The MPRA allowed trustees of multiemployer plans to submit an application to the Treasury Department to reduce pension payouts if such a reduction is necessary to prevent the fund from running out of money.
The Pension Benefit Guaranty Corporation, under the direction of the Biden administration, has published the final rule implementing the American Rescue Plan Act of 2021’s Special Financial Assistance program.
Initially, the interim final rule applied a single rate of return included in the statute that is higher than could be expected for SFA funds given that they were required to be invested exclusively in safe, but low-return, investment-grade fixed-income products. The final rule uses two different rates of return for SFA and non-SFA assets, so that the interest rate for SFA assets is more realistic given the investment limitations on these funds.
Another change in the final rule allows up to 33% of SFA to be invested in return-seeking assets that are projected to allow plans to receive a higher rate of return on their investments than under the interim final rule, subject to certain protections. Namely, this portion of plans’ SFA funds generally must be invested in publicly traded assets on liquid markets to ensure responsible stewardship of federal funds. These return-seeking investments include equities, equity funds and bonds. The other 67% of SFA funds must be invested in investment-grade fixed-income products.
The third major change is meant to ensure plans can confidently restore both past and future benefits and enter 2051 with rising assets. PBGC designed the final rule to ensure that no “MPRA plan”—a group of fewer than 20 multiemployer plans that remained solvent by cutting benefits pursuant to the Multiemployer Pension Reform Act of 2014—was forced to choose between restoring its benefit payments to previous levels and remaining indefinitely solvent. Instead, the final rule ensures that all MPRA plans avoid this dilemma, supporting them with enough assistance so that these plans can both restore benefits and be projected to remain indefinitely solvent going into 2051.
According to PBGC leadership, these changes collectively ensure that all plans that receive SFA are projected to be solvent and pay full benefits through at least 2051.
“Notable changes made to the existing 2013 version include expanding the scope to clarify the application of the standard when the actuary selects an output smoothing method and when an assumption or method is not selected by the actuary.”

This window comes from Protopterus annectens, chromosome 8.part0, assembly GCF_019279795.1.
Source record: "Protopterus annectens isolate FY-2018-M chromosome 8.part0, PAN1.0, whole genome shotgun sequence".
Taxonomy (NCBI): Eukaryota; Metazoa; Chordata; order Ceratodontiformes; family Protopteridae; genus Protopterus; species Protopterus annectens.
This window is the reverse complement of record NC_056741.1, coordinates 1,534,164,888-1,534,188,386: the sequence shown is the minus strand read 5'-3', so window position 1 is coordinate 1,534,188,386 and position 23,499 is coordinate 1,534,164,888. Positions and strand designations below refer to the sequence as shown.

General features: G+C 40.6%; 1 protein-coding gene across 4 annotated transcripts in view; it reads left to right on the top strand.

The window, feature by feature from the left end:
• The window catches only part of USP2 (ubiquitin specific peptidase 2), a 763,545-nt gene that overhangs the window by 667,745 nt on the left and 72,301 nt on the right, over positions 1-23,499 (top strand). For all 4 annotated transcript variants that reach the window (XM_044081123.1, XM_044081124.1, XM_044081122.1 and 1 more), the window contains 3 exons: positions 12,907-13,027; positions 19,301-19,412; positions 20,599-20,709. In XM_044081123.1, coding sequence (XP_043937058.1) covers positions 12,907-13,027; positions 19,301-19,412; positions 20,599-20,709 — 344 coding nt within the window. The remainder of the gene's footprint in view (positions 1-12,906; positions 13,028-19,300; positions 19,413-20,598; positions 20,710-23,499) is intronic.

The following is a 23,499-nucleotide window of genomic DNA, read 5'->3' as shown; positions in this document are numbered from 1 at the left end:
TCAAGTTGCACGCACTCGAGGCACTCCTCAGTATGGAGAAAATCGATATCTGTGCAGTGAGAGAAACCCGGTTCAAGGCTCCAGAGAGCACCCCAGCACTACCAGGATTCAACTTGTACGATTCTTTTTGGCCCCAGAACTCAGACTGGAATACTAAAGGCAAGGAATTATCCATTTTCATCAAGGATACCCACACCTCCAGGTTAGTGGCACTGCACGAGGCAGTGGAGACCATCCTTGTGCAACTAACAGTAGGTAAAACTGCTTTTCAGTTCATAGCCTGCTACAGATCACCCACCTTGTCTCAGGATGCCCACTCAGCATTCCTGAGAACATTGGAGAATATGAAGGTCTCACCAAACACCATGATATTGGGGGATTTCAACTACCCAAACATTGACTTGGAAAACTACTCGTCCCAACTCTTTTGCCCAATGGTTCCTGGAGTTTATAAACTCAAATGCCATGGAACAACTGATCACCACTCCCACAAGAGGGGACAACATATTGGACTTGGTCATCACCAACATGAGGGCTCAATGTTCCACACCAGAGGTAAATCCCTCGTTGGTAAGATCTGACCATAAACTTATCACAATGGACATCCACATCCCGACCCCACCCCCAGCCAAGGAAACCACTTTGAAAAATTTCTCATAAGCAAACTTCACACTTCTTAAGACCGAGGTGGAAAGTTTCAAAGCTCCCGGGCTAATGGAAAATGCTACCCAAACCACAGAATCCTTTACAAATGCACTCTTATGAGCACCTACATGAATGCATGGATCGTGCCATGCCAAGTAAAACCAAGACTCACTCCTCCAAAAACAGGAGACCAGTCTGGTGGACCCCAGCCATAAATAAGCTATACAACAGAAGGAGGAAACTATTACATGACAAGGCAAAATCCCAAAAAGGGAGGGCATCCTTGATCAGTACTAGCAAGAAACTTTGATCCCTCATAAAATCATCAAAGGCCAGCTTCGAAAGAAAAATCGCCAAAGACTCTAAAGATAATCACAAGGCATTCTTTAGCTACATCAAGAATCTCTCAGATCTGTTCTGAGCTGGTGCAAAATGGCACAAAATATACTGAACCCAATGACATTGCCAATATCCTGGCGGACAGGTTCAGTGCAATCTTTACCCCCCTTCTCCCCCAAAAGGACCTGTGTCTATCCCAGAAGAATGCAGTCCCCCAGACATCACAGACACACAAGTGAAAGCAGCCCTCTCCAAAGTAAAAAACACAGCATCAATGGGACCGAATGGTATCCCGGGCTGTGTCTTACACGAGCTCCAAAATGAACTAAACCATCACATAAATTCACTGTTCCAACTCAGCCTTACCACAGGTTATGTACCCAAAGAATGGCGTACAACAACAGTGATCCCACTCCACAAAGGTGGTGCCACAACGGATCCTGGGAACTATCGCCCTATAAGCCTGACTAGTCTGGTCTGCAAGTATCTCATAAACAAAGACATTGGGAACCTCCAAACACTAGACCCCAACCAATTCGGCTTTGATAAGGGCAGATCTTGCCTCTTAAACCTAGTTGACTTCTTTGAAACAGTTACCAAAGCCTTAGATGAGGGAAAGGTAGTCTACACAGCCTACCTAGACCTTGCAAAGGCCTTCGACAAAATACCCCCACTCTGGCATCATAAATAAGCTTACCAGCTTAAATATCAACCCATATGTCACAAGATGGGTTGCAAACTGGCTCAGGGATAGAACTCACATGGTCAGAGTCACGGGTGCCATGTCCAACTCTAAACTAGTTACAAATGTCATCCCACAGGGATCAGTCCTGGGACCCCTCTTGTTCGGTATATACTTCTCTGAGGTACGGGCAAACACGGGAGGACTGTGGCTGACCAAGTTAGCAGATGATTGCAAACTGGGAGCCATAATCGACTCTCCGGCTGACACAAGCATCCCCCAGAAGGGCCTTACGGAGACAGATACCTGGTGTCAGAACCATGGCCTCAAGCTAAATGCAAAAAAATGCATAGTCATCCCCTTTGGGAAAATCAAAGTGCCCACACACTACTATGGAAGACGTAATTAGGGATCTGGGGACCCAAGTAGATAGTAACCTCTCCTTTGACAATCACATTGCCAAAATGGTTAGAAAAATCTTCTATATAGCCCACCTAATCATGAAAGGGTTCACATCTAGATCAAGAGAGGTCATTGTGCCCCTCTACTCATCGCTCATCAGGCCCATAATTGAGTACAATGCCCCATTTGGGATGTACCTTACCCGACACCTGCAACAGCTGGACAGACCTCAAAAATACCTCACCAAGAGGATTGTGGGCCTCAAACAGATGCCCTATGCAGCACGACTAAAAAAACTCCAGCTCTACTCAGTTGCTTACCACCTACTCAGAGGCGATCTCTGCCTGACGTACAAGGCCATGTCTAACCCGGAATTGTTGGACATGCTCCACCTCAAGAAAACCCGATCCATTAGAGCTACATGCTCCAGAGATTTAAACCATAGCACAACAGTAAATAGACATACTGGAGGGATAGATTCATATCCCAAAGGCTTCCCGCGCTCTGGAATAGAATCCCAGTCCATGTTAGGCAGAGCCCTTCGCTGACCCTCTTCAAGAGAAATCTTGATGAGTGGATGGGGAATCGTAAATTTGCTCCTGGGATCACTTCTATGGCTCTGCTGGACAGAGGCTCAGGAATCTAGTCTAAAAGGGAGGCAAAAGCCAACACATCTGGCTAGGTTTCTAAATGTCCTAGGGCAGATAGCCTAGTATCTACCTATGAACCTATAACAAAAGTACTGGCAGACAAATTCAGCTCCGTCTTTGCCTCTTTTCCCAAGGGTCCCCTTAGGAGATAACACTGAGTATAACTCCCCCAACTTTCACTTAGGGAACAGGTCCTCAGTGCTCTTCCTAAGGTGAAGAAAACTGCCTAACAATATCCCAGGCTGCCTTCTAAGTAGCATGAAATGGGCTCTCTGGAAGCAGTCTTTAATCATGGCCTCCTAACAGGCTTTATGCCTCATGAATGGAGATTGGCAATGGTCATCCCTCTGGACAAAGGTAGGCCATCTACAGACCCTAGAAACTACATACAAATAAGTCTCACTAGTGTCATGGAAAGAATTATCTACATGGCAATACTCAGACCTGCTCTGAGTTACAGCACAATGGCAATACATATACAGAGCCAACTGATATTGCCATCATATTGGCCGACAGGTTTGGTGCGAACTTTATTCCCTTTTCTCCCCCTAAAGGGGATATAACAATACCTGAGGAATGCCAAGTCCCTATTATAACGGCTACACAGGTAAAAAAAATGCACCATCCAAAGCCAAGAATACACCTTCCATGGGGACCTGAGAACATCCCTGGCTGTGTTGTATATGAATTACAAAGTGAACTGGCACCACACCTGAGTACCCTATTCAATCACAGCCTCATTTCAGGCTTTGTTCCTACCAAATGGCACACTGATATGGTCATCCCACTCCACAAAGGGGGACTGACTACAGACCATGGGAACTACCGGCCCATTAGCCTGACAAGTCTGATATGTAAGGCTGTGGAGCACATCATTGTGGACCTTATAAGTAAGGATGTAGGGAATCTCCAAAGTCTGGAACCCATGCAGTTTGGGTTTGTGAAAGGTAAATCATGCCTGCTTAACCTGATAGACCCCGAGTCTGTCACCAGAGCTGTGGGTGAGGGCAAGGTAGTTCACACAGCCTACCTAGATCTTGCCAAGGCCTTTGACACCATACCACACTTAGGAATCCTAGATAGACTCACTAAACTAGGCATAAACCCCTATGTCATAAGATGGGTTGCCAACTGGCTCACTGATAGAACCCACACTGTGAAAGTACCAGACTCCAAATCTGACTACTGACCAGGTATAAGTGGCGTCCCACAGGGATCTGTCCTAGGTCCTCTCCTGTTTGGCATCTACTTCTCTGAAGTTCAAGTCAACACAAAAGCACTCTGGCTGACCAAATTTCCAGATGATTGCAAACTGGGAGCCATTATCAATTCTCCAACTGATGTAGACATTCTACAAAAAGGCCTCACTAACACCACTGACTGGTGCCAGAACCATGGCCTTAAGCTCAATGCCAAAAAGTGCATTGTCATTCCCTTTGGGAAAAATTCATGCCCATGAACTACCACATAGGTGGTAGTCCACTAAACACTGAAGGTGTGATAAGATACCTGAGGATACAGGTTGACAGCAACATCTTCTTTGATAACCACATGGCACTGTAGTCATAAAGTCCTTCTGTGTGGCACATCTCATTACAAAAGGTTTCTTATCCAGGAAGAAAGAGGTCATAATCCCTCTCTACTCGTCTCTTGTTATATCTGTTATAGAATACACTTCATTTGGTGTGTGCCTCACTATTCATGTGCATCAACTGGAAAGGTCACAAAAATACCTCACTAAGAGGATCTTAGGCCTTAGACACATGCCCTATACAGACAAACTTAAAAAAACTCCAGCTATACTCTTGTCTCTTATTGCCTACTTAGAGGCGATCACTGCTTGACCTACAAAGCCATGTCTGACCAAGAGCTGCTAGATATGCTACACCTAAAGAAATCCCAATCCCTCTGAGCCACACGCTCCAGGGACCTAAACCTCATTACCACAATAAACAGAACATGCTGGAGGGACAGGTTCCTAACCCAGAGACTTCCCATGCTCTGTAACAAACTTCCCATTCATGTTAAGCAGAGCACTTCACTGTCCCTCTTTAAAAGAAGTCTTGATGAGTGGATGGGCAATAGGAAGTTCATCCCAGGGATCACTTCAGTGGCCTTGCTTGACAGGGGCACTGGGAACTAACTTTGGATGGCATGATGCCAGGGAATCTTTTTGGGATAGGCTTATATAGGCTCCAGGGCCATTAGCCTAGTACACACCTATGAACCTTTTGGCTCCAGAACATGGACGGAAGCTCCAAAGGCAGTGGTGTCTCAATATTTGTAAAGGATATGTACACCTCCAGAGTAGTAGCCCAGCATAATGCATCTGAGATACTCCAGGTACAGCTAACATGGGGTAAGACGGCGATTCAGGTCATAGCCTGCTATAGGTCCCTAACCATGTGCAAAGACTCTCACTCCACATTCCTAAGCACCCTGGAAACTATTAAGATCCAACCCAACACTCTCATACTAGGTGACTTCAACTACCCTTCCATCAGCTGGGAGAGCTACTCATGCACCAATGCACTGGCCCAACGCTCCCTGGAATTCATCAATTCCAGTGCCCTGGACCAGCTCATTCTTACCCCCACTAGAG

But this description obscures a significant new required disclosure, one which follows years of controversy and acrimony within and among actuaries and the public pension plan community at large. The requirement was the overwhelming focus during the drafting and comment period.
The new required disclosure reflects economic reality better than any currently required number.
Five years ago retired coal miners traveled to Washington, D.C. to lobby lawmakers to put in place a federal safety net in case the United Mine Workers of America (UMWA) pension fund fails. Coal plant closures and company bankruptcies have sent the pension fund to the edge of collapse. In October, 2019 Murray Energy, the last major company propping up the dwindling fund, also went bankrupt and the prediction was insolvency in FY23.
By the April 15, 2022 deadline, the plan submitted their 5500 form for the year ended 6/30/21 showing only 68 active participants remaining and providing an idea of how much more taxpayers will now be on the hook for on top of what appears to be the $330 million that came in during the plan year.
The Pension Benefit Guaranty Corporation has approved applications submitted to the Special Financial Assistance Program by five more struggling multiemployer plans in May alone. The PBGC has now approved more than $6.2 billion in bailout funds to plans covering close to 120,000 workers and retirees.
The PBGC said it will provide $210.4 million in SFA funding to the Local 365 UAW Pension Fund Pension Plan of Englewood Cliffs, New Jersey, which covers 3,736 participants in the manufacturing industry.
The Local 365 UAW Plan became insolvent in December 2020, at which time the PBGC began providing the plan with financial assistance. As required by law, the plan reduced participants’ benefits to the PBGC guarantee levels, which were approximately 20% below the benefits payable under the terms of the plan.